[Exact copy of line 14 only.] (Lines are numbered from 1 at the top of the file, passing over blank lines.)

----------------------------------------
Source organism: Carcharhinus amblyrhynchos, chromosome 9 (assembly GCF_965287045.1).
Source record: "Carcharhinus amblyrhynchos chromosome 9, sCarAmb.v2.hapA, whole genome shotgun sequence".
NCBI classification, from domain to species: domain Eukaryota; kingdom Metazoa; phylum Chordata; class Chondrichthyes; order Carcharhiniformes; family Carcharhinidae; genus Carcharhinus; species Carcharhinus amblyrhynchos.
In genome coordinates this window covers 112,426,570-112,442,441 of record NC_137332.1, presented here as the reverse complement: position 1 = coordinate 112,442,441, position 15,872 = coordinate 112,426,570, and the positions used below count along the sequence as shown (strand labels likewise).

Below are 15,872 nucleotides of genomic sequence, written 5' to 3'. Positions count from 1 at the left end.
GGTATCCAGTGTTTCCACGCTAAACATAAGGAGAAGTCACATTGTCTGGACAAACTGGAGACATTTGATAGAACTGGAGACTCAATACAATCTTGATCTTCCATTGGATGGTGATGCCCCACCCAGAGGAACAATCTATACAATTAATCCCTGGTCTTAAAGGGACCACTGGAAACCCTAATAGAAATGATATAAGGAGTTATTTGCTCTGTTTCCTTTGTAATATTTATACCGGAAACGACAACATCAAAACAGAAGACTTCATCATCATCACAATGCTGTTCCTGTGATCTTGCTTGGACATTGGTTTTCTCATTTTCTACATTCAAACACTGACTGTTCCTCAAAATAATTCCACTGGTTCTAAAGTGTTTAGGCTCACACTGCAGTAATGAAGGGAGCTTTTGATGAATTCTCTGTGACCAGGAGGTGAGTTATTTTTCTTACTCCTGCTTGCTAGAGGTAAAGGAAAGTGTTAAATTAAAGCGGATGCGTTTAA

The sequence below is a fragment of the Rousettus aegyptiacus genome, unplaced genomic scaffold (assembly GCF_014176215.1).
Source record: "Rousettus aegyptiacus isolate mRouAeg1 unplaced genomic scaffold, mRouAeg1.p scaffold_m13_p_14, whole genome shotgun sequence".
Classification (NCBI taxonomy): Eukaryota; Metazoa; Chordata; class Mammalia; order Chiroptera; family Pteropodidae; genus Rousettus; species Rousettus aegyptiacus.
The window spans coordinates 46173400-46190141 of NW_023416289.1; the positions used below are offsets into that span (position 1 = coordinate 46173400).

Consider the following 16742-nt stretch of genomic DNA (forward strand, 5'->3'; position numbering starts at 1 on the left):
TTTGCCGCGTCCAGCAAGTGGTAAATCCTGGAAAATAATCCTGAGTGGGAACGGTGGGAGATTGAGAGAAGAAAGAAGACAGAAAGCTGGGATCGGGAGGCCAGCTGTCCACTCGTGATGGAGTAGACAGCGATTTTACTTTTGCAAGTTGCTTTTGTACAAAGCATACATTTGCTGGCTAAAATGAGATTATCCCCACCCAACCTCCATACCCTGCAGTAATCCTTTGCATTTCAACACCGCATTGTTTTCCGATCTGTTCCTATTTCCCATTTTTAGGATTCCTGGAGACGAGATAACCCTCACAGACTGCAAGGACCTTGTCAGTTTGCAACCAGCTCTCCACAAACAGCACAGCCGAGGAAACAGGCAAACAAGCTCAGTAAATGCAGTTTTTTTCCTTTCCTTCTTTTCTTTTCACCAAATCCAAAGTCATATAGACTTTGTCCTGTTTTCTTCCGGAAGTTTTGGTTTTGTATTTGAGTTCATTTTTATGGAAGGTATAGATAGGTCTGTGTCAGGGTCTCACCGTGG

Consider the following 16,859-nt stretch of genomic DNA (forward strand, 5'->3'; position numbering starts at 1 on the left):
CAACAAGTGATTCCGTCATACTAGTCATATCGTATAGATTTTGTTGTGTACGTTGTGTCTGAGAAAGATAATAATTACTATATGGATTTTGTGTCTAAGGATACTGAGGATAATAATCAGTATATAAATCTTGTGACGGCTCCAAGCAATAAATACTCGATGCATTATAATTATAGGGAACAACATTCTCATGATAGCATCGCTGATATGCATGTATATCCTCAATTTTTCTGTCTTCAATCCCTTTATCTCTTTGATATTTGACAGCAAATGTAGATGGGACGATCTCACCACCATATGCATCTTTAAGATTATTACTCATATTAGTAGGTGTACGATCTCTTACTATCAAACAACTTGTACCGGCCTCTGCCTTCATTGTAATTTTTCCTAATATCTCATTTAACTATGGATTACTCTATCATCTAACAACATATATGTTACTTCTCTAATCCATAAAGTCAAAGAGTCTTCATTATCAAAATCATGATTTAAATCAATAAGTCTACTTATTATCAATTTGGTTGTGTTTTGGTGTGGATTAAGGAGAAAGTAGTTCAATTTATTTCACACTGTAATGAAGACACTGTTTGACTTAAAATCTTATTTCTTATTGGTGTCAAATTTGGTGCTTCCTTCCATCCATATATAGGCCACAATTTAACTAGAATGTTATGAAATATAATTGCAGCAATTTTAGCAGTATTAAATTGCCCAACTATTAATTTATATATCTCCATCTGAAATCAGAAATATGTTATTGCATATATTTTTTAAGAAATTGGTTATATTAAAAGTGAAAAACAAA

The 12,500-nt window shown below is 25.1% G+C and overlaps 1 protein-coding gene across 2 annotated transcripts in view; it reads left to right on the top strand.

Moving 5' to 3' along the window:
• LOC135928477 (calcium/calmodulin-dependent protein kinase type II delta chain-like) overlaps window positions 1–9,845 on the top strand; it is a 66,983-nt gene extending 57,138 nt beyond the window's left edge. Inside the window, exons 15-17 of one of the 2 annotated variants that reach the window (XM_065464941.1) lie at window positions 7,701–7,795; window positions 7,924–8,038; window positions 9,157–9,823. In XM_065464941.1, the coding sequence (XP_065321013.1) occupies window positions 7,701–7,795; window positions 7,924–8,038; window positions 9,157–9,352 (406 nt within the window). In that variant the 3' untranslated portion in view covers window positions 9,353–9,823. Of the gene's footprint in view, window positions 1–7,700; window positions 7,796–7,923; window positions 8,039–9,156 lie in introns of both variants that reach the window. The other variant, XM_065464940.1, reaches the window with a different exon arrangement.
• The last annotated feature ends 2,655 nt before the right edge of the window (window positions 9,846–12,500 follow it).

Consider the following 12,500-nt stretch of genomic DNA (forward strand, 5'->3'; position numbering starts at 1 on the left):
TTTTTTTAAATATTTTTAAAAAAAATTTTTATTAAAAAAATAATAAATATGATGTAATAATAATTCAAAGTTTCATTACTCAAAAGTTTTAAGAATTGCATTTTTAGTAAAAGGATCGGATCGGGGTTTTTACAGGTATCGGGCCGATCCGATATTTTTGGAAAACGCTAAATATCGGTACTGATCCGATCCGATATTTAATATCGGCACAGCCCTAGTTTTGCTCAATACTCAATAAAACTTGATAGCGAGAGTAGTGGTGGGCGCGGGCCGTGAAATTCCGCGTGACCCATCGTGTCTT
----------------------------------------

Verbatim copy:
CAACAAGTGATTCCGTCATACTAGTCATATCGTATAGATTTTGTTGTGTACGTTGTGTCTGAGAAAGATAATAATTACTATATGGATTTTGTGTCTAAGGATACTGAGGATAATAATCAGTATATAAATCTTGTGACGGCTCCAAGCAATAAATACTCGATGCATTATAATTATAGGGAACAACATTCTCATGATAGCATCGCTGATATGCATGTATATCCTCAATTTTTCTGTCTTCAATCCCTTTATCTCTTTGATATTTGACAGCAAATGTAGATGGGACGATCTCACCACCATATGCATCTTTAAGATTATTACTCATATTAGTAGGTGTACGATCTCTTACTATCAAACAACTTGTACCGGCCTCTGCCTTCATTGTAATTTTTCCTAATATCTCATTTAACTATGGATTACTCTATCATCTAACAACATATATGTTACTTCTCTAATCCATAAAGTCAAAGAGTCTTCATTATCAAAATCATGATTTAAATCAATAAGTCTACTTATTATCAATTTGGTTGTGTTTTGGTGTGGATTAAGGAGAAAGTAGTTCAATTTATTTCACACTGTAATGAAGACACTGTTTGACTTAAAATCTTATTTCTTATTGGTGTCAAATTTGGTGCTTCCTTCCATCCATATATAGGCCACAATTTAACTAGAATGTTATGAAATATAATTGCAGCAATTTTAGCAGTATTAAATTGCCCAACTATTAATTTATATATCTCCATCTGAAATCAGAAATATGTTATTGCATATATTTTTTAAGAAATTGGTTATATTAAAAGTGAAAAACAAA